The deep learning-based approach for identification of genetic variants consists of three steps. In the first step, we divided the whole genome into non-overlapping fragments with an optimal size. Although deep learning has solved many real-world problems, due to the high dimensionality of the genomic data, few deep learning approaches have been used in GWAS to identify genetic variants and disease classification 22. To our knowledge, this study is the first to develop a deep learning-based method for identifying genetic variants by using a fragmentation and windowing approach.

In the second step, we calculated a PIS of each SNP within the selected fragments by using an overlapping window and CNN algorithm. Our method calculates PIS, a novel index which is used to find disease-related variants and predict disease. Furthermore, we calculated the z-scores and one-tailed p-values using PIS, which yielded a Manhattan plot showing the most significant genetic loci in *APOE*/*APOC1*/*TOMM40* genes that are known as the strongest genetic risk factors for AD. Our method also identified several novel candidate genetic loci. Sorting nexin (SNX) *14* and *SNX16* on chromosomes 6 and 8, respectively, have not been previously identified to be associated with AD though there may be special relevance for neurodegeneration as *SNX12 63*, *SNX1764*,

*SNX27*65, and

*SNX33**66*are involved in neuronal survival. Bicaudal D1 (

*BICD1*) on chromosome 12 is a susceptibility gene in chronic obstructive pulmonary disease67 and lissencephaly68, but there are no reports of it being associated with AD.

In the third step, we selected top SNPs based on PIS to develop classification models for AD. We selected sets of highly AD-related SNPs, and classified AD from CN using CNN and two popular traditional machine learning algorithms, XGBoost and Random Forest. We found the accuracy of classification was changed with the number of the selected SNPs and the classification algorithms. The highest mean accuracy of the classification was 75.0% when CNN was used on the top 4,000 SNPs, which outperformed two traditional machine learning algorithms. It was also 8.3% higher than the accuracy of the classification using only the number of *APOE* ε4 alleles. Classification is the first step toward achieving a better understanding of the genetic architecture of AD. The proposed method will benefit from future studies that use deep learning with quantitative phenotypes and baseline values to predict future disease trajectories.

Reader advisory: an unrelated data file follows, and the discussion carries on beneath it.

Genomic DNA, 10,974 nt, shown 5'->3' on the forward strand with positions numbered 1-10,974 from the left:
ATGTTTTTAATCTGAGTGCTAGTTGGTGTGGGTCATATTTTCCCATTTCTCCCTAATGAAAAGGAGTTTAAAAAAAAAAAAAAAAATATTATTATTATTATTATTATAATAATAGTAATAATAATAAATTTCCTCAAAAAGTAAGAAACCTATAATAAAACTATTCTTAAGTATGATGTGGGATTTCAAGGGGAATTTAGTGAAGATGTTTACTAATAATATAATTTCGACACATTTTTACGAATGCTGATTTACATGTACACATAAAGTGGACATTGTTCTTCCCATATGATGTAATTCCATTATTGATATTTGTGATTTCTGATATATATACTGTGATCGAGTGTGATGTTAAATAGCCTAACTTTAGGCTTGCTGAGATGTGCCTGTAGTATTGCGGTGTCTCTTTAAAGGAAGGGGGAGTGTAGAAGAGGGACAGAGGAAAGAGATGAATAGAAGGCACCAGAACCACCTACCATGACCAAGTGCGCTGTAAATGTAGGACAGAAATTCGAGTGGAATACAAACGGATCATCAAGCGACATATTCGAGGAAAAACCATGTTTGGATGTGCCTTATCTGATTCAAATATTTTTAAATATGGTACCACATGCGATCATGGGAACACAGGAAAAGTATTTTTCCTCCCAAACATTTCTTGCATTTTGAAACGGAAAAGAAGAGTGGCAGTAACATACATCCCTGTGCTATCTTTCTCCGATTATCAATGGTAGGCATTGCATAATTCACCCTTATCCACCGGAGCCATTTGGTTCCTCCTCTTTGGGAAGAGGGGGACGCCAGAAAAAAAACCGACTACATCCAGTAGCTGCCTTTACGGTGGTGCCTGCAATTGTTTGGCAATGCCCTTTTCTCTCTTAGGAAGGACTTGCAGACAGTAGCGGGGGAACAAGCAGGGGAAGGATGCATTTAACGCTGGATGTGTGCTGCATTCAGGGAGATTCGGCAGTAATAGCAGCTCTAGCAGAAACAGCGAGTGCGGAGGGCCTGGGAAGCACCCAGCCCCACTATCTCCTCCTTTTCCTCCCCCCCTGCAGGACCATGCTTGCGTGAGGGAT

We plotted the SNPs selected by PIS and PLINK for comparison using LocusZoom. We found that there were no SNPs with r2 greater than 0.8 in the PLINK results, but three strongly associated SNPs were identified using our method. This is because the PLINK method finds statistical significance SNP by SNP, while the approach of deep learning uses multiple inputs to adjust weights through the training process. Deep learning uses adjacent SNPs to compute gradients at every epoch and uses a loss function to adjust the weights in the backpropagation process. Unlike PLINK, our method shows that SNPS related to phenotype can be extracted by considering surrounding SNPs, which means that both methods might be complementary because they identify different variants though notably in the same region around APOE.

In summary, our novel deep learning-based approach can identify AD-related SNPs by using genome-wide data and develop a classification model for AD. The heritability of AD is estimated to be up to 80%. Accordingly, it is important to identify novel genetic loci related to the disease. Using a modest sample size, we found a significant genetic locus and a classification accuracy of 75%. In future work, we plan to apply our method to large-scale whole genome sequencing data sets that are expected to become available soon to identify novel AD-related SNPs and develop more accurate classification models. We also plan to study early stages of disease including mild cognitive impairment and relate variation to quantitative endophenotypes that may be more informative than binary classification.

**조태호** (인디애나대학교 의과대학)

이 글은 2021년 7월 22일, medRxiv에 업로드된

Taeho Jo et al. Deep learning-based identification of genetic variants: Application to Alzheimer's disease classification논문을 옮긴 것입니다.